Strategic Anticipation and En Banc Oversight Procedures in the U.S. Courts of Appeals

Date01 May 2020
Published date01 May 2020
Subject MatterArticles
American Politics Research
2020, Vol. 48(3) 391 –401
© The Author(s) 2019
Article reuse guidelines:
DOI: 10.1177/1532673X19844788
How do informal institutions affect judicial behavior?
Traditional analyses of how judges make decisions have often
focused on the implications of broad-based structural fea-
tures, such as the Supreme Court’s power of discretionary
review or the hierarchical organization of the federal court
system. Increasingly, however, scholars have focused atten-
tion on institutions which are, to greater or lesser degrees, less
formalized and more bound up in to day-to-day practicalities.
Such institutions may provide considerable insight into how
judges pursue their goals on an everyday basis. Examples of
less formalized institutions whose examination has generated
interesting insights are the Rule of Four (Lax, 2003) and opin-
ion assignment on the U.S. Supreme Court (e.g., Maltzman,
Spriggs, & Wahlbeck, 2000), as well as the use of visiting
judges in the Courts of Appeals (Collins & Martinek, 2011).
In this article, I analyze the political implications of a
specific informal institution in the U.S. Courts of Appeals
that has largely gone unnoticed by political scientists
(though not by legal scholars; see Bennett & Pembroke,
1986; Sloan, 2009): the informal en banc. The informal en
banc is a procedure used by roughly half the U.S. Courts of
Appeals that allows three-judge panels to alter circuit prec-
edent with the consent of other judges on the circuit.
Ordinarily, the Courts of Appeals are bound by “law of the
circuit” doctrine, which states that panel decisions consti-
tute binding precedent for the circuit unless explicitly over-
turned by the full-circuit sitting en banc (or by the Supreme
Court). Because en banc review is cumbersome, time-
consuming, and increasingly rare, some circuits have
adopted the expedient of allowing three-judge panels to
propose alterations of precedent, which if approved by the
full court in an informal vote take precedence over earlier
case law and can overturn circuit doctrine despite the lack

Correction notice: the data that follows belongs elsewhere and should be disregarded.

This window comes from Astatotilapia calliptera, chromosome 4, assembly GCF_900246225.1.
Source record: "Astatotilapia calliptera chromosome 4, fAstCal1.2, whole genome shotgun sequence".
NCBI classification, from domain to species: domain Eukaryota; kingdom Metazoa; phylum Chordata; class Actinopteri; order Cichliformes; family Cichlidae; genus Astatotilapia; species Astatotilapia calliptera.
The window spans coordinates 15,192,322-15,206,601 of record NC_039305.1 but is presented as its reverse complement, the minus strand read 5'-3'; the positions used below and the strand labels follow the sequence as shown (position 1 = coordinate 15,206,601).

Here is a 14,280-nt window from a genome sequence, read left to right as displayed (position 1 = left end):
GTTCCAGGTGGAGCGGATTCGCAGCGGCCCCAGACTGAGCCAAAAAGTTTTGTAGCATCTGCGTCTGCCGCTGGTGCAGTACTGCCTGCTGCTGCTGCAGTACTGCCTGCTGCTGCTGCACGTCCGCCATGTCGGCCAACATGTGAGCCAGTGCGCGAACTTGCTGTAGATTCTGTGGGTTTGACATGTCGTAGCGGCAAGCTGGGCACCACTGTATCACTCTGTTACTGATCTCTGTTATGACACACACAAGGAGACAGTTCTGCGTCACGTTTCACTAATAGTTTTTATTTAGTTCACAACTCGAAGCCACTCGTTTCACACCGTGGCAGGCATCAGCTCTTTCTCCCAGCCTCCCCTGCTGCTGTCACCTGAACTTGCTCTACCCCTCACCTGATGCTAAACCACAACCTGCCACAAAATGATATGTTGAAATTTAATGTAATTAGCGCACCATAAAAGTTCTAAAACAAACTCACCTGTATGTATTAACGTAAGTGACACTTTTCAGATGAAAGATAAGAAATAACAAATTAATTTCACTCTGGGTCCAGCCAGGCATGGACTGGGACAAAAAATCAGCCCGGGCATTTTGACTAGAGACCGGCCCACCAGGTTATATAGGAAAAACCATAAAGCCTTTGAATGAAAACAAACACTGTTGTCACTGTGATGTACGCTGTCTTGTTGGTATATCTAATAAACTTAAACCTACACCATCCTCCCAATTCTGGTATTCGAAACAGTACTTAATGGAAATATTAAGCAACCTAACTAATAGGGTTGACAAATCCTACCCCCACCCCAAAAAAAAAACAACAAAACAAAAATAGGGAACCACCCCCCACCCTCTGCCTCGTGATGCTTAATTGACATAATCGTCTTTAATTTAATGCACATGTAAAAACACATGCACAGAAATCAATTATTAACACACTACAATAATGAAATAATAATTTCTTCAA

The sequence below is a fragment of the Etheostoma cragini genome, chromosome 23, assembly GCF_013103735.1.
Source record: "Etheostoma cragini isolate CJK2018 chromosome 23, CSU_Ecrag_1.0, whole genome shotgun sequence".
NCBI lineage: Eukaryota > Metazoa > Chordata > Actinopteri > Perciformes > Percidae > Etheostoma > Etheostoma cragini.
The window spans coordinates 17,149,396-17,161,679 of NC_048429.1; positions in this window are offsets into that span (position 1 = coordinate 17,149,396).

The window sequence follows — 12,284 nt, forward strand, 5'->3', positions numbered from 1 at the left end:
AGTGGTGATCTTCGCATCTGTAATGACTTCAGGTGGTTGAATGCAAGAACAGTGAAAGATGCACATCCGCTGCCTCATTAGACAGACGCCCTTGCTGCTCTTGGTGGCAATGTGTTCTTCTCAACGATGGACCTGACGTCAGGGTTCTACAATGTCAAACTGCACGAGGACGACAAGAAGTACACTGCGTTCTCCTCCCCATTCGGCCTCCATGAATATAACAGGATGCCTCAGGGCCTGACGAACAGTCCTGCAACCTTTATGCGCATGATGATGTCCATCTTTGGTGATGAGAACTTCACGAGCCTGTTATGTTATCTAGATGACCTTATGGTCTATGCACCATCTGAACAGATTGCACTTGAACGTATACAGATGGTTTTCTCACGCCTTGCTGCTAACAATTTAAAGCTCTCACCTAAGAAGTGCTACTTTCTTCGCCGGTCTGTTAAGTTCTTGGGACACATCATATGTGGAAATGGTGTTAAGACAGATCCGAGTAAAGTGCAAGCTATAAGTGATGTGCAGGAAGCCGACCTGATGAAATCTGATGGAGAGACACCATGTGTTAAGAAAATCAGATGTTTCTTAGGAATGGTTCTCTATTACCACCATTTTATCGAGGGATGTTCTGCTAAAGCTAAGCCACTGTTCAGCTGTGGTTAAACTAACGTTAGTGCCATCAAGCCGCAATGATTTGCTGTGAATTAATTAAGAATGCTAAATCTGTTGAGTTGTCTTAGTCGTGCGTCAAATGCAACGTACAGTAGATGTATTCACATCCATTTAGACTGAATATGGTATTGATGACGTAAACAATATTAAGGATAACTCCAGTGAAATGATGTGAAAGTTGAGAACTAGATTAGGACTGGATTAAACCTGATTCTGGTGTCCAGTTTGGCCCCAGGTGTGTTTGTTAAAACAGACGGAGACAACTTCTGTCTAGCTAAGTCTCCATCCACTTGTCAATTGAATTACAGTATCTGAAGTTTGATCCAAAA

of a full en banc rehearing.
Previous research on the formal en banc process has
established that it simultaneously serves important political
functions in addition to its more basic legalist functions of
altering unworkable case law and harmonizing doctrine
(George, 1999; Giles, Hettinger, Zorn, & Peppers, 2007;
Giles, Walker, & Zorn, 2006). From a political perspective,
en banc review provides an important check on the ideologi-
cal discretion of three-judge panels, allowing circuit majori-
ties to exert principal-agent control over outlier panels. The
informal en banc provides an alternative and potentially less
costly pathway by which the full circuit might exert princi-
pal-agent control over panels. Do circuits with the informal
en banc exert better ideological control over panel decision
To preview the central results, the evidence presented
below suggests that the informal en banc exerts systematic
effects on the extent of ideological decision making in the
circuits—where this oversight institution is present, the
potential threat of its usage appears to impose substantial
ideological constraints on ex ante panel decision making.
844788APRXXX10.1177/1532673X19844788American Politics ResearchStrayhorn
1University of Colorado Boulder, Boulder, CO, USA
Corresponding Author:
Joshua A. Strayhorn, Assistant Professor, University of Colorado Boulder,
333 UCB, Boulder, CO 80309, USA.
Strategic Anticipation and En Banc
Oversight Procedures in the
U.S. Courts of Appeals
Joshua A. Strayhorn1
The U.S. Courts of Appeals must ordinarily convene en banc to overturn circuit law. However, roughly half of the circuit
courts have adopted an alternative, less costly procedure, the informal en banc, where three-judge panels may overturn
precedent with approval of the full circuit. This article leverages variation in adoption and implementation of this institution
to analyze the implications of ex post oversight mechanisms for ex ante panel decision making. The evidence suggests that
the informal en banc substantially reduces the impact of ideology on panel decision making, providing new evidence that
lower court judges strategically alter their behavior in anticipation of potential override by circuit colleagues.
judicial politics, U.S. Courts of Appeals, en banc, oversight

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